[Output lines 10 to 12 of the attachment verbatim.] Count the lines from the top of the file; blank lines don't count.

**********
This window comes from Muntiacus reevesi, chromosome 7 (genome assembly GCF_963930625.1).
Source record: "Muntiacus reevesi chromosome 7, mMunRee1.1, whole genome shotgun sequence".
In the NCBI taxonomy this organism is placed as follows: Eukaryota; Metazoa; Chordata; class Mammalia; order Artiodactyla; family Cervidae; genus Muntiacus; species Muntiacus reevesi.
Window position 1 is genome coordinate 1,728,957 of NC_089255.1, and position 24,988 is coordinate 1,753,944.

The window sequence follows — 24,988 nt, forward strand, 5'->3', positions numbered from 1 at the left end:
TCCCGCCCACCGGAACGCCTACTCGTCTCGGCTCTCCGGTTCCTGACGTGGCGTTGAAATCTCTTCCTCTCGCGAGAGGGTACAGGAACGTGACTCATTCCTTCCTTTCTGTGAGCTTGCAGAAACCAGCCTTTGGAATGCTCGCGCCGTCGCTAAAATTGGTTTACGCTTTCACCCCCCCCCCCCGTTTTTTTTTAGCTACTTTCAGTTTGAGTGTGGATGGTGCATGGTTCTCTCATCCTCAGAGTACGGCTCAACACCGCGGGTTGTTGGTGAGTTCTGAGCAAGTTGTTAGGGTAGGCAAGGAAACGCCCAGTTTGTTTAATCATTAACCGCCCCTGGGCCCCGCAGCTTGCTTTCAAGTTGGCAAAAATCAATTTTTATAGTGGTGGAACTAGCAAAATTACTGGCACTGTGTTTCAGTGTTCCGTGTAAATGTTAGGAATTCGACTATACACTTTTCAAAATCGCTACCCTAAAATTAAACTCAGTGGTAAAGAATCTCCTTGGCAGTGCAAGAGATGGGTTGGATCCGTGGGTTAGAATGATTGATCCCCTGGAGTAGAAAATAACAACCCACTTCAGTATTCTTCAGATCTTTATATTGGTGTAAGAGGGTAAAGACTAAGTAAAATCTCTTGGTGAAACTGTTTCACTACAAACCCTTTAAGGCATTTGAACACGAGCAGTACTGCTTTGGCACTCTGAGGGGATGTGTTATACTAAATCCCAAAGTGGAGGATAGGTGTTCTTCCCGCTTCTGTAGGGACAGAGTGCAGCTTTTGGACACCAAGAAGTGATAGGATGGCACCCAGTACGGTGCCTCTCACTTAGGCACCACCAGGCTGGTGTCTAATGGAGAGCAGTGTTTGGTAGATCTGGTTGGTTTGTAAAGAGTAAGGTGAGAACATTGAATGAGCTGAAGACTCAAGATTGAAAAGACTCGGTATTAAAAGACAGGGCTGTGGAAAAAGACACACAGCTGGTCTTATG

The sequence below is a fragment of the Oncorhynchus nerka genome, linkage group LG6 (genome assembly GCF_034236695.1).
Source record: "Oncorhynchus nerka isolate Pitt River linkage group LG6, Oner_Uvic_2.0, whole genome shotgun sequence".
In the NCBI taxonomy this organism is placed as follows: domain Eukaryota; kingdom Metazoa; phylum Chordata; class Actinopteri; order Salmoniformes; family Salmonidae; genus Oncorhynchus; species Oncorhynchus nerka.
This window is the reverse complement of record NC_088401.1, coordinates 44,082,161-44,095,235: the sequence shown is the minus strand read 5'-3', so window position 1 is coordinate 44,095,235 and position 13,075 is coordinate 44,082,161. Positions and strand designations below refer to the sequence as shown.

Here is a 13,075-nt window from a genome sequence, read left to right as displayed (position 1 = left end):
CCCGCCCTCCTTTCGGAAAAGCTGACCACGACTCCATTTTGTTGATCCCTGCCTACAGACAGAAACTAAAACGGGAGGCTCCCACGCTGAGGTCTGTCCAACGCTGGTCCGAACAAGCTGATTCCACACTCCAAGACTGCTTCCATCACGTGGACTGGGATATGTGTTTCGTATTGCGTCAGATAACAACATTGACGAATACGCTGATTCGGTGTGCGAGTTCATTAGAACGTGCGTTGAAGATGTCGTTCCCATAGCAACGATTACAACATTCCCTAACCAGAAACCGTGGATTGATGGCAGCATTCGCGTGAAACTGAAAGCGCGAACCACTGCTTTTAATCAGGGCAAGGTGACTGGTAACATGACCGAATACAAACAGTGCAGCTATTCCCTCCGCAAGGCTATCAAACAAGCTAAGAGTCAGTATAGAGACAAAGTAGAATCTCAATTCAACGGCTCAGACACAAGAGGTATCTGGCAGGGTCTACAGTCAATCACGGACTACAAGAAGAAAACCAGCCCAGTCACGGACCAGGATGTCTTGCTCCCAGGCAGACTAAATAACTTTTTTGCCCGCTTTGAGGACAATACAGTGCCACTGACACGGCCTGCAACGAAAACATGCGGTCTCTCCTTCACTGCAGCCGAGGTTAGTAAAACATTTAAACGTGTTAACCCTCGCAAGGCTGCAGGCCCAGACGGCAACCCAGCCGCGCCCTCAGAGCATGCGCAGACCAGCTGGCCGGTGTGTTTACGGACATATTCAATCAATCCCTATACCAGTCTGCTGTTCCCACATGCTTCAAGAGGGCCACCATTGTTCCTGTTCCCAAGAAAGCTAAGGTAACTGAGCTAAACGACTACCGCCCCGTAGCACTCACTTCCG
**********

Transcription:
This window is the reverse complement of record NC_088401.1, coordinates 44,082,161-44,095,235: the sequence shown is the minus strand read 5'-3', so window position 1 is coordinate 44,095,235 and position 13,075 is coordinate 44,082,161. Positions and strand designations below refer to the sequence as shown.

Here is a 13,075-nt window from a genome sequence, read left to right as displayed (position 1 = left end):
CCCGCCCTCCTTTCGGAAAAGCTGACCACGACTCCATTTTGTTGATCCCTGCCTACAGACAGAAACTAAAACGGGAGGCTCCCACGCTGAGGTCTGTCCAACGCTGGTCCGAACAAGCTGATTCCACACTCCAAGACTGCTTCCATCACGTGGACTGGGATATGTGTTTCGTATTGCGTCAGATAACAACATTGACGAATACGCTGATTCGGTGTGCGAGTTCATTAGAACGTGCGTTGAAGATGTCGTTCCCATAGCAACGATTACAACATTCCCTAACCAGAAACCGTGGATTGATGGCAGCATTCGCGTGAAACTGAAAGCGCGAACCACTGCTTTTAATCAGGGCAAGGTGACTGGTAACATGACCGAATACAAACAGTGCAGCTATTCCCTCCGCAAGGCTATCAAACAAGCTAAGAGTCAGTATAGAGACAAAGTAGAATCTCAATTCAACGGCTCAGACACAAGAGGTATCTGGCAGGGTCTACAGTCAATCACGGACTACAAGAAGAAAACCAGCCCAGTCACGGACCAGGATGTCTTGCTCCCAGGCAGACTAAATAACTTTTTTGCCCGCTTTGAGGACAATACAGTGCCACTGACACGGCCTGCAACGAAAACATGCGGTCTCTCCTTCACTGCAGCCGAGGTTAGTAAAACATTTAAACGTGTTAACCCTCGCAAGGCTGCAGGCCCAGACGGCAACCCAGCCGCGCCCTCAGAGCATGCGCAGACCAGCTGGCCGGTGTGTTTACGGACATATTCAATCAATCCCTATACCAGTCTGCTGTTCCCACATGCTTCAAGAGGGCCACCATTGTTCCTGTTCCCAAGAAAGCTAAGGTAACTGAGCTAAACGACTACCGCCCCGTAGCACTCACTTCCG